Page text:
Mob Boss’s Priest Indicted|in Lucrative Violin Plot

     (CN) – A Catholic priest who ministered to mafioso Frank Calabrese Sr. in prison was indicted for allegedly planning to help defraud restitution efforts by recovering a valuable 250-year-old violin hidden in Calabrese’s former residence.

     Eugene Klein, 62, was charged with conspiracy to defraud the United States and attempting to transfer Calabrese’s violin to prevent it from being seized by the government.
     Authorities say Klein, a former federal prison chaplain, met with Calabrese regularly at the U.S. Bureau of Prisons Medical Center for Federal Prisoners in Springfield, Mo., where the ex-mob boss is serving a life sentence.
     Calabrese, nicknamed “The Breeze,” was held responsible for 13 different murders and was sentenced in January 2009. After winning a $4.4 million restitution judgment for Calabrese’s victims and their families, the government seized more than $1 million worth of goods from Calabrese’s homes in Oak Brook, Ill. and Williams Bay, Wisc.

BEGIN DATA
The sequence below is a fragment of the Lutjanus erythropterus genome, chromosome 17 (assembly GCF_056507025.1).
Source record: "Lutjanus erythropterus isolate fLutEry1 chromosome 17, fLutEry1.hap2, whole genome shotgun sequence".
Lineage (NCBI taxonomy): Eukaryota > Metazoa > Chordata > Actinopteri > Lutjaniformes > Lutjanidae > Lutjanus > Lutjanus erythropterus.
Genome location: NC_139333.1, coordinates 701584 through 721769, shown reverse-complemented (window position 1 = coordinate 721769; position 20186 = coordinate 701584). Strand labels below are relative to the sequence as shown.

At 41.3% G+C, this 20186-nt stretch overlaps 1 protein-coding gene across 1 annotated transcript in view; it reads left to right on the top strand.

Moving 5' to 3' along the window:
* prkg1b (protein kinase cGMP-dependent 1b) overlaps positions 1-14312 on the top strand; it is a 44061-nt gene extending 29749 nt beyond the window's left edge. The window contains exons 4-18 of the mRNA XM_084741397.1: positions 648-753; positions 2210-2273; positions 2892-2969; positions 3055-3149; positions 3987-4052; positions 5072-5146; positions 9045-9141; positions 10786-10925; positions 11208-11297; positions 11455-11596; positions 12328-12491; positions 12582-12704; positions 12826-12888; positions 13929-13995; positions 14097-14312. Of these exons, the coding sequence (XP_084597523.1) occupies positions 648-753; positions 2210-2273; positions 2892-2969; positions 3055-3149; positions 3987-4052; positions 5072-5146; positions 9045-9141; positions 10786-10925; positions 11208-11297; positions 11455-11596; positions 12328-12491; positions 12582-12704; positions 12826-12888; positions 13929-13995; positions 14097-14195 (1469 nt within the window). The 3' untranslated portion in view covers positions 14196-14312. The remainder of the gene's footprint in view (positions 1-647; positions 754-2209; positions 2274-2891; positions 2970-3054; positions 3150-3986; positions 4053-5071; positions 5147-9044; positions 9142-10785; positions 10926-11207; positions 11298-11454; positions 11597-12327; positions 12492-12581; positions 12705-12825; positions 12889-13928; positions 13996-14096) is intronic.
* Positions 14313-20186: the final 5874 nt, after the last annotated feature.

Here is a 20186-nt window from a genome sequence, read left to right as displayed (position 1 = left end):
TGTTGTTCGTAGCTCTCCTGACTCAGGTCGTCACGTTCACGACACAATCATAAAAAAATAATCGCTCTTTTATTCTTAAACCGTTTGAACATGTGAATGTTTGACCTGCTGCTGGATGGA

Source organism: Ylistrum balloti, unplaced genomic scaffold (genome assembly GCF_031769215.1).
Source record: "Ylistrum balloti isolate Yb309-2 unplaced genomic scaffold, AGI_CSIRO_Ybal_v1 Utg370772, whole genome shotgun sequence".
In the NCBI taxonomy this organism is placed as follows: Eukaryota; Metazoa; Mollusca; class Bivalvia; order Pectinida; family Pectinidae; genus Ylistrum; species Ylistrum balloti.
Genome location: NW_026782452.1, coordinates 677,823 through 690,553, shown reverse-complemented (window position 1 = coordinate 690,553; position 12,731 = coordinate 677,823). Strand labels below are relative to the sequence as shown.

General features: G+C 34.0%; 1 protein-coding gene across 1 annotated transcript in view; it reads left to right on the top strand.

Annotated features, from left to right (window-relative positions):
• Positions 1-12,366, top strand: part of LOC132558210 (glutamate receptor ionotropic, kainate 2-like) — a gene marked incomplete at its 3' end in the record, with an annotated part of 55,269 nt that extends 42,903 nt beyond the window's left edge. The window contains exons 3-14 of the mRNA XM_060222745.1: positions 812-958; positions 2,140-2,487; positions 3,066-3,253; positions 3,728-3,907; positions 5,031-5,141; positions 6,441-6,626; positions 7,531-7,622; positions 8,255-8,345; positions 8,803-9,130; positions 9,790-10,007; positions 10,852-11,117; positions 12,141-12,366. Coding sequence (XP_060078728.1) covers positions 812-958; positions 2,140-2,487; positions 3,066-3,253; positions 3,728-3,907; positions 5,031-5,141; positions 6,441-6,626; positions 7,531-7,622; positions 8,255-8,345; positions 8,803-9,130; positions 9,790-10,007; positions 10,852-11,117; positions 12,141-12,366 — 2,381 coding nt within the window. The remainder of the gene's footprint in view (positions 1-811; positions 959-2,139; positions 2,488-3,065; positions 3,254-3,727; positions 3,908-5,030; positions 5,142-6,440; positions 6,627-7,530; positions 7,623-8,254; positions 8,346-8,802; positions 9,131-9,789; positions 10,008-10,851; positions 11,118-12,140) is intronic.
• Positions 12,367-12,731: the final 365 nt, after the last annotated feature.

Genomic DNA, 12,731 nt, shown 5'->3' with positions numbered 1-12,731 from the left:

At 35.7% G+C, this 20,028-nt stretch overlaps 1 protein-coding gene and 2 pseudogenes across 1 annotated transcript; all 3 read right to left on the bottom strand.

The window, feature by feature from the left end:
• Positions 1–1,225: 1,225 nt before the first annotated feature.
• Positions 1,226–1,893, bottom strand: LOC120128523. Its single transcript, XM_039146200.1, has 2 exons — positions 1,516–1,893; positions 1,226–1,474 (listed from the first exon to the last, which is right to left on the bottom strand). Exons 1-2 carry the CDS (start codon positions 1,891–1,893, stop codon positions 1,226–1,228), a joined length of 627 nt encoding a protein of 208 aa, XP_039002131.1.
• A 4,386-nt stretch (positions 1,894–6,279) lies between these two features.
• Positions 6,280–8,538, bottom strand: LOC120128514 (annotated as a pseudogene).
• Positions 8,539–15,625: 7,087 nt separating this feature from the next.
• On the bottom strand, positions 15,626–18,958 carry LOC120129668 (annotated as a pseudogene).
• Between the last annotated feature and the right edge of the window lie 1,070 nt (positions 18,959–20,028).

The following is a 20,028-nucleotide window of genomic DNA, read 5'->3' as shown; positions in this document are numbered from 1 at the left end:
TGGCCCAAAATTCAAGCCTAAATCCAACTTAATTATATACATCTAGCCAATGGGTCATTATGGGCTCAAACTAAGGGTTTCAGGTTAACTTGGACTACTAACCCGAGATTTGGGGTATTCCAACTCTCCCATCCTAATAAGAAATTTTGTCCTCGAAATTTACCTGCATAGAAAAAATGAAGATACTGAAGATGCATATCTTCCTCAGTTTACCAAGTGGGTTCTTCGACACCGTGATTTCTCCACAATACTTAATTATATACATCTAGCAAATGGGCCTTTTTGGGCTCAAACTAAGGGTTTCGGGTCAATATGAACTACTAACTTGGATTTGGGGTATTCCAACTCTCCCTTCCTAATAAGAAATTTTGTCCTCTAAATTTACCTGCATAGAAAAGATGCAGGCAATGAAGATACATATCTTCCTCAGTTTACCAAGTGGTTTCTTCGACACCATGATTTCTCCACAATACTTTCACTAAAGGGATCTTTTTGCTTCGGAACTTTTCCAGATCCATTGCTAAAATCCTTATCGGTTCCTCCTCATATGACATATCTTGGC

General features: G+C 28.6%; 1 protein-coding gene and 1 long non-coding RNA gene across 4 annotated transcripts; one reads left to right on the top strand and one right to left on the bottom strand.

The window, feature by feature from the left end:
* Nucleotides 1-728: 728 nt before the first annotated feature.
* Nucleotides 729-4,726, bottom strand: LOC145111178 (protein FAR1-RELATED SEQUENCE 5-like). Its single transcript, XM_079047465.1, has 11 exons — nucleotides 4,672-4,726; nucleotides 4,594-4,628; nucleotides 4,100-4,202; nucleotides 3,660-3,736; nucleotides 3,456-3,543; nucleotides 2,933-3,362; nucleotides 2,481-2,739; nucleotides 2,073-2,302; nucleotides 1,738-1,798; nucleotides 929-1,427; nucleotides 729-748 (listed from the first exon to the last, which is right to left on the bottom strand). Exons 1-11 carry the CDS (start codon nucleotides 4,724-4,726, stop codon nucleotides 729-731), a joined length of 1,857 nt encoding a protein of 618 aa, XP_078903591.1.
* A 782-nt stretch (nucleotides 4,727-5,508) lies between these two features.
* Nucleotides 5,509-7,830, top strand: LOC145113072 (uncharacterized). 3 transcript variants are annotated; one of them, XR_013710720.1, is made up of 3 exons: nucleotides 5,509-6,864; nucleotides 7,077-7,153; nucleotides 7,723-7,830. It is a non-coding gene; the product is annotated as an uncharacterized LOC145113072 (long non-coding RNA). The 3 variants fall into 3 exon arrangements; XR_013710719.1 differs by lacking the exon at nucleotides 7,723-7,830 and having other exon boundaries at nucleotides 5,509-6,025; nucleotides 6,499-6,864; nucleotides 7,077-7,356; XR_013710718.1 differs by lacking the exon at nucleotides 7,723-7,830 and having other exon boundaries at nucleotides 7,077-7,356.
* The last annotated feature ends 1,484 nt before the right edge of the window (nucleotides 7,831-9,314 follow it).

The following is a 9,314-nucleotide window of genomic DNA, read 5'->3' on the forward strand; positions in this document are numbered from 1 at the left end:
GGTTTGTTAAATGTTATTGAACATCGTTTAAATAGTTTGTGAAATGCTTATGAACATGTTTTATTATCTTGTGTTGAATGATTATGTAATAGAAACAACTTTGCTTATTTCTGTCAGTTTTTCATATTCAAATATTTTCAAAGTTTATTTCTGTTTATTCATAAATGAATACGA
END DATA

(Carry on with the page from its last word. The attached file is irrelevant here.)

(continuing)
According to the indictment, Klein obstructed the enforcement of special administrative measures placed on Calabrese that restricted his access to the outside world.
     In March, Calabrese allegedly told Klein that he hid a Stradivarius violin worth millions of dollars in the Wisconsin home. Klein allegedly spoke to an unnamed person to ask about the house in Williams Bay and related questions Calabrese had dictated. When Klein met with Calabrese the next day, the mobster passed the priest a handwritten note with additional questions through the food slot of his prison cell, according to the indictment.
     In the following month, Klein allegedly met with a person in a Barrington, Ill., restaurant and arranged to meet with the realtor who was selling the Wisconsin home, which had been seized by the government.
     Posing as potential buyers, Klein and two unknown people arranged to enter the home to look for the violin, according to the indictment. The parties agreed that one person would distract the realtor while the other two looked for the violin using the directions Calabrese had provided.
     The violin, which the government believes was made by Giuseppe Antonio Artalli in 1764, has not been recovered.
     Klein faces five-year maximum sentences for each of the two counts with which he was charged, as well as a $250,000 fine. Assistant U.S. Attorney Amarjeet Bhachu is in charge of the prosecution.

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